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Friday, May 14, 2021

Official: Qatar firms to face ‘blacklisting’ over late wages

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Workers in Qatar exit bus.

Richard Messenger / Flickr

The Qatari government has said it plans to crack down on companies that don’t pay employees their salaries on time, according to media reports.

Due to a rising number of complaints from expat workers over delayed payments, Hussein Al Mulla, Qatar’s Labor and Social Affairs Ministry undersecretary, told Al Raya newspaper that the government would launch legal action against offending businesses.

But the government prefers to work with transgressors to resolve the situation before taking formal action, Al Mulla said. He added:

“The ministry intervenes to force the companies to comply with their commitments on time, in accordance with the signed contract. In case the company fails to do so, or they repeat the violation again, it will be blacklisted until it corrects its situation … We first seek a cordial solution, but then we take legal measures against the companies which does not respond to our efforts.”

Al Mulla also said the ministry’s office had the power to “accelerate” the processing of court cases, which in the case of late payments can languish for years.

Past actions

Tardy wage payments were at the center of several recent labor disputes, including a strike threat by bus drivers at Education City.

It is not clear what being blacklisted would entail. But earlier this year, the Ministry of Interior used the word “blacklist” when it banned some 2,400 companies and 1,200 individuals from sponsoring workers as punishment for flouting labor laws.

Several months later, the Ministry of Labor said it would publish the names of companies and classify their compliance with local employment laws, but that list has still not been posted online.

Ministry of Labor officials were not immediately available for comment.

Al Mulla was also quoted as saying the government does not plan on regulating wage levels between private firms and workers, despite a push by human rights activists to establish a minimum wage.

Salaries are a sensitive issue in Qatar, where monthly wages vary widely based on profession and nationality. When Phillipines officials pushed for the enforcement of a QR1,460 ($400) monthly minimum wage for its domestic workers in December of 2012, Qatar responded by putting an unofficial visa ban for the job category.

Meanwhile, in May of this year, the country signed an agreement with Bangladesh to send housemaids here for half that wage, or some $205 (QR750) a month.

Thoughts?

Credit: Translation by Amin Isaac

11 COMMENTS

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DavidRSS8
DavidRSS8
7 years ago

If enforced, it’s a good policy. But, as in many such instances, the problem is not the law but the enforcement of it.

Susan
Susan
7 years ago

Ooooh — watch out! NOW they’re really serious!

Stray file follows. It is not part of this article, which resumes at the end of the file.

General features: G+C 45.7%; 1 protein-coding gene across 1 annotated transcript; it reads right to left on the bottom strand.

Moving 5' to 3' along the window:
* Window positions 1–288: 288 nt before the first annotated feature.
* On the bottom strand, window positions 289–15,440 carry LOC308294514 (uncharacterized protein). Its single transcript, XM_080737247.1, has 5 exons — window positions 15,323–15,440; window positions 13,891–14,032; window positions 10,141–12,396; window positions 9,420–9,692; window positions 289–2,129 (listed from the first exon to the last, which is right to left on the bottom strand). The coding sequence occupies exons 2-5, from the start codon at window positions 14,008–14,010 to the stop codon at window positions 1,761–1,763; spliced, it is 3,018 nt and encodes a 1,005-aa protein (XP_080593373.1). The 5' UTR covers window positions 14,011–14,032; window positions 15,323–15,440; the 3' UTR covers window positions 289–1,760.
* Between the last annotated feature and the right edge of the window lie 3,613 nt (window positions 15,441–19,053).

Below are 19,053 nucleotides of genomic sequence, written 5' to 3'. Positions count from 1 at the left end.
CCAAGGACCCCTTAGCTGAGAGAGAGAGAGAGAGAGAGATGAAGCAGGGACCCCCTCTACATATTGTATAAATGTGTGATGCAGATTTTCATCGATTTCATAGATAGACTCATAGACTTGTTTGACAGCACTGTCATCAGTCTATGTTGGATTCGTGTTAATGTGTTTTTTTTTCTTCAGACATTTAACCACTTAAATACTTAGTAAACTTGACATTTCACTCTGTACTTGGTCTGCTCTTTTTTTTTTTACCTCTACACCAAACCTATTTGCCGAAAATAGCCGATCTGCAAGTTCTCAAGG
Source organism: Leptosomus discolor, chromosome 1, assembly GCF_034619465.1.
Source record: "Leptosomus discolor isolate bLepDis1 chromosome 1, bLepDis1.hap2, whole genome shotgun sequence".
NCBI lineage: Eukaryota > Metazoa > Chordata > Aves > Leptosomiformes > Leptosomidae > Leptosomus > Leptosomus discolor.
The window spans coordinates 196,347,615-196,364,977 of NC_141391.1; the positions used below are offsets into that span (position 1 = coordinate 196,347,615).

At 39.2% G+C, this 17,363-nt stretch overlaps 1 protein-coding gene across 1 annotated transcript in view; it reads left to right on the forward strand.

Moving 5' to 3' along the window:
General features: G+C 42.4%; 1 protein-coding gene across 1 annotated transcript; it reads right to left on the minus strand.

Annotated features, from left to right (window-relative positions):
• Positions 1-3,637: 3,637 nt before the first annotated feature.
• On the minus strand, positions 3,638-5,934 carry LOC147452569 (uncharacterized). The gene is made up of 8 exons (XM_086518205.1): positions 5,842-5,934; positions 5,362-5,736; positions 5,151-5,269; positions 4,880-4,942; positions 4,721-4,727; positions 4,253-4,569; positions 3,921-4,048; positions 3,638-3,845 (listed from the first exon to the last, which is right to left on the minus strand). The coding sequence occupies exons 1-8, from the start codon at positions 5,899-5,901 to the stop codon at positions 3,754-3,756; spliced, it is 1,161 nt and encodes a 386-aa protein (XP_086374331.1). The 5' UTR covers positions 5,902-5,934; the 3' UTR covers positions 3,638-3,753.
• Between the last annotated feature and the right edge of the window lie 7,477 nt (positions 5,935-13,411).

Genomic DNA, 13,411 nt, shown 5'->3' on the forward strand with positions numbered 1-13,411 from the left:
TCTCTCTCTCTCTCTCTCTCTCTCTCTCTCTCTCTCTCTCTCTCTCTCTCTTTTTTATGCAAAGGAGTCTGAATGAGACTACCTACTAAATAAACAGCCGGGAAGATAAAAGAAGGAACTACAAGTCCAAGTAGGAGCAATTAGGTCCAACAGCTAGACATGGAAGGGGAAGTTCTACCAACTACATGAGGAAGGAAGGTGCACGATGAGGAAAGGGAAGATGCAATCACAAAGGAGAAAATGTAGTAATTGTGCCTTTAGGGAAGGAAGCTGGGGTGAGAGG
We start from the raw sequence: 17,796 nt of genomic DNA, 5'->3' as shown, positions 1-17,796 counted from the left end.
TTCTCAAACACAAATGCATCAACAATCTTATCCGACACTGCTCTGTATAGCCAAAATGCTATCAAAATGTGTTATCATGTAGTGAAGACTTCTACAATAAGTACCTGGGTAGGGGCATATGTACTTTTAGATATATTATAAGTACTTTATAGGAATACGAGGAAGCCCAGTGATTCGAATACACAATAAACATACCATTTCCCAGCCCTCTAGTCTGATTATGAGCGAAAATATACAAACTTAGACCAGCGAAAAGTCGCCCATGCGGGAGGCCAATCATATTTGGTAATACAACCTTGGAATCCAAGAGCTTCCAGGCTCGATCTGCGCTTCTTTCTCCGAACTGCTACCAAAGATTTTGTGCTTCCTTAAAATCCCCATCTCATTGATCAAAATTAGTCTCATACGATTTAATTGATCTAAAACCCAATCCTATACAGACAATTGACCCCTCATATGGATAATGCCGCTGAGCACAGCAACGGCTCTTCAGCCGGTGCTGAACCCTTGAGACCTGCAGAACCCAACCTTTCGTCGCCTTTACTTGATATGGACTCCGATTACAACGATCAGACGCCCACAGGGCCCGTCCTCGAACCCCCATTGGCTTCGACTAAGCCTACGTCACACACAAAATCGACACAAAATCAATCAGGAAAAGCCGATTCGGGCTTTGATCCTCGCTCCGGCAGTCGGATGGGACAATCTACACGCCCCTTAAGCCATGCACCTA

fullmoon07
fullmoon07
7 years ago

bla bla bla really?

Pete
Pete
7 years ago

Am I being oversensitive? The following quote from the above article really riles me.

“Meanwhile, in May of this year, the country signed an agreement with Bangladesh to send housemaids here for half that wage, or some $205 (QR750) a month”.

Taken literally this implies that the housemaids simply get sent – they have no choice in the matter. I hope it’s simply a case of lost in translation.

Ryan Miller
Ryan Miller
7 years ago

Good grief… Is anyone else sick and tired of reading about empty threats made by government officials? Don’t get me wrong, I’m glad these stories are reported, and I’ll continue to follow Hess stories, but anyone who thinks anything real will actually come of this is kidding themselves. Just more gov officials making vague, nonspecific threats that will never actually be implemented anyway. Labor law reform is a joke in this country

taurz
taurz
7 years ago

I’m just curious.. how much does Mr. Al Mulla himself pay his driver or his maids who work at his house? Are the salaries being paid in time?

I’m not accusing here, just curious how serious are the law enforcers themselves about their own responsibilities.

Doha-Boro
Doha-Boro
7 years ago

The reality is 90% of all construction contracts is with the government and they are consistently late with monthly payments to contractors. What they don’t realise or appreciate is that this then causes cash flow problems for companies. So I welcome a company to be investigated / prosecuted for it then to be proven the company has not been paid for months by the government.

Abdulrahman
Abdulrahman
7 years ago

Talk is cheap, really cheap; in fact, in this case, it’s cheaper than cheap.

Abdulrahman
Abdulrahman
7 years ago

Mountains will labour: what’s born? A ridiculous mouse!

!تمخض الجبل فولد فأراً

sadam
sadam
7 years ago

All talk no work makes Jack a dull boy.

outdoorsboys
outdoorsboys
7 years ago

All well and good to have penalties to protect workers wages. It would also make sense to have penalties for late payments/withholding of payments due to Contractors and Consultants o pay workers wages- they too cannot survive here in Qatar on fresh air. I am aware of several excellent companies who have thrown in the towel and left Qatar because they just cant get paid for work completed and were unable to pay salaries due for months at a time. The Government agencies are not blameless in this.

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